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Ancient Christian Commenary on Scripture2 min read

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Commentary Man, this site is feast or famine – five days without a post?

Anyway, I just started this program of receiving one volume every 2 or 3 months of the Ancient Commentary on Scripture series from IntverVarsity Press.  You know the deal, if you join the "continuity program", you get the first volume (Commentary on Mark) for $10 plus a free gift, a paperback version of Reading Scripture with the Church Fathers.

But after reading the review of this first book from First Things (a premier journal of Judeo-Christian thought), I think I may pass on this series.  Check out these scathing excerpts…ouch.

It holds that patristic exegesis does not fall prey to the ills of contemporary biblical scholarship, but "is a communal act rather than a private, individualistic endeavor."… it is combative, as demonstrated by the subsequent chapters of Hall’s book, which attack modern biblical criticism and modern Western thought generally. But worse, it manifests the intellectual and spiritual vice of nostalgia. This is unfortunately a besetting sin among many (including non–evangelical) Christians, and it is based on the delusion that a former age, usually the age of primitive Christianity, was far superior to all subsequent ones, perhaps most especially the one now experienced. From such a vice, fantasy, not history—and certainly not prudent exegesis—is born….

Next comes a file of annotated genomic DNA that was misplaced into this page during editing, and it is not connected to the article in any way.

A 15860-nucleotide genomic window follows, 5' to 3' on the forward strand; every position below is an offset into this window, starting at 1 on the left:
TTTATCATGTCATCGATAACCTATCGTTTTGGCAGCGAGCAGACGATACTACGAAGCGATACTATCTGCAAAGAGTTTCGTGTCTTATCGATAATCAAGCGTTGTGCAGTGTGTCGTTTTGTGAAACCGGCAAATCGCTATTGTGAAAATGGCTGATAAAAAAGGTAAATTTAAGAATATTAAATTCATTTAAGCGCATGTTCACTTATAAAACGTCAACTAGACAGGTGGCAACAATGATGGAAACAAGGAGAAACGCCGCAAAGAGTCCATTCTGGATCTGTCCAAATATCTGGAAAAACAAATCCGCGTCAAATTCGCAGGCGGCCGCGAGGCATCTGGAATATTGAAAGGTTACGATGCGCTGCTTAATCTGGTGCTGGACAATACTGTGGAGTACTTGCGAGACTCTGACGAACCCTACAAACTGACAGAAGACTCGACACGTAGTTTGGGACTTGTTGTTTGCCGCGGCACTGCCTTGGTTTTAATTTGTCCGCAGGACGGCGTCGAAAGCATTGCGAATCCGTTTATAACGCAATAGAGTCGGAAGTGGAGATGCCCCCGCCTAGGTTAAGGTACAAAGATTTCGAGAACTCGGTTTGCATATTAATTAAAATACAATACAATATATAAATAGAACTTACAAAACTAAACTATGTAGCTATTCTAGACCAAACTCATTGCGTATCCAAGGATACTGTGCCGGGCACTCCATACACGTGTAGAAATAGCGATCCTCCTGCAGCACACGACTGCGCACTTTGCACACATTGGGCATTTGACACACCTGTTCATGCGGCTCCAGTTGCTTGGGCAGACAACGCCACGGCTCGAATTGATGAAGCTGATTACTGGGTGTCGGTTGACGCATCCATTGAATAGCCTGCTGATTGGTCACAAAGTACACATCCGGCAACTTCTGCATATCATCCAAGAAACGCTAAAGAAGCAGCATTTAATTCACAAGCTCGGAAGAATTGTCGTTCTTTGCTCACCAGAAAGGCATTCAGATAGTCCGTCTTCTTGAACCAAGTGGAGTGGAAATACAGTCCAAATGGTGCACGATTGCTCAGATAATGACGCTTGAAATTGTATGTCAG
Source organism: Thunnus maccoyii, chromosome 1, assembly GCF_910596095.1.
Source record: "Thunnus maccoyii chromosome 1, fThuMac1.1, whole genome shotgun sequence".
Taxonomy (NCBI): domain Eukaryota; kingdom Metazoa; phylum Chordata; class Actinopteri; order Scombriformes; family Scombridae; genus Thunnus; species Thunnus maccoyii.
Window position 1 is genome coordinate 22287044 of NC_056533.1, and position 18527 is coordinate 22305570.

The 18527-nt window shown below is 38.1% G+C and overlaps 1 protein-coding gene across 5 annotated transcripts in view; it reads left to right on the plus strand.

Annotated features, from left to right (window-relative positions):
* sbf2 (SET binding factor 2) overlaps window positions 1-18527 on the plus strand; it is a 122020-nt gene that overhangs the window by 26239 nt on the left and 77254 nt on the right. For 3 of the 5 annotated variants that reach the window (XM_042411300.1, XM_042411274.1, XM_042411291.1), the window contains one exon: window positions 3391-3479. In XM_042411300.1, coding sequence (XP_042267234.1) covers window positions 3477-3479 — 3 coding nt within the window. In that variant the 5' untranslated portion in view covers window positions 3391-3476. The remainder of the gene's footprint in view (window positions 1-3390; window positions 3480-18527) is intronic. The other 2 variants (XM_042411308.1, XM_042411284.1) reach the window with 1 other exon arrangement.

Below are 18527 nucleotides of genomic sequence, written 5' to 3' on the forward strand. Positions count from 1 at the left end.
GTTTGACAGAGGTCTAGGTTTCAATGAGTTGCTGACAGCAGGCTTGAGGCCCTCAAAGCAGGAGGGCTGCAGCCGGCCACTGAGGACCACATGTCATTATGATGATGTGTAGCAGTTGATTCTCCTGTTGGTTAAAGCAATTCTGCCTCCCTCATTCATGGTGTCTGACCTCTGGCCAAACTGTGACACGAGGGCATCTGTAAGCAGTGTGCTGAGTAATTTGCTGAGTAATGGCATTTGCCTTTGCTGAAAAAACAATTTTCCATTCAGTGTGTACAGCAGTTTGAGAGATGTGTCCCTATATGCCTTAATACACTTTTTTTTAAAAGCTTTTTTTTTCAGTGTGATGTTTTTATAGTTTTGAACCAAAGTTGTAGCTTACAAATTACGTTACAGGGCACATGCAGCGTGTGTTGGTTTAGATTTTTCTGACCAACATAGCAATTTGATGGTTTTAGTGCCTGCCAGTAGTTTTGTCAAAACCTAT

The old temptation to concoct a single mind of the fathers, who are then made to speak in a convenient chorus, is implausible on historical grounds—as any straightforward reading will show—and it is also unhelpful in the practice of Christian life and learning….

ACCS attempts to form a community by creating a "Christian Talmud" (in the words of Hall) out of the various writings of early Christianity. This is a dubious aim….In fact, there was no "Christian Talmud," and how contemporary Christian communities—Protestant, Orthodox, or Catholic—would make use of one is an inscrutable question.

The overarching problem with the ACCS, a problem probably not solely attaching to that series, is that it seeks a univocal patristic interpretation of the Bible that never existed.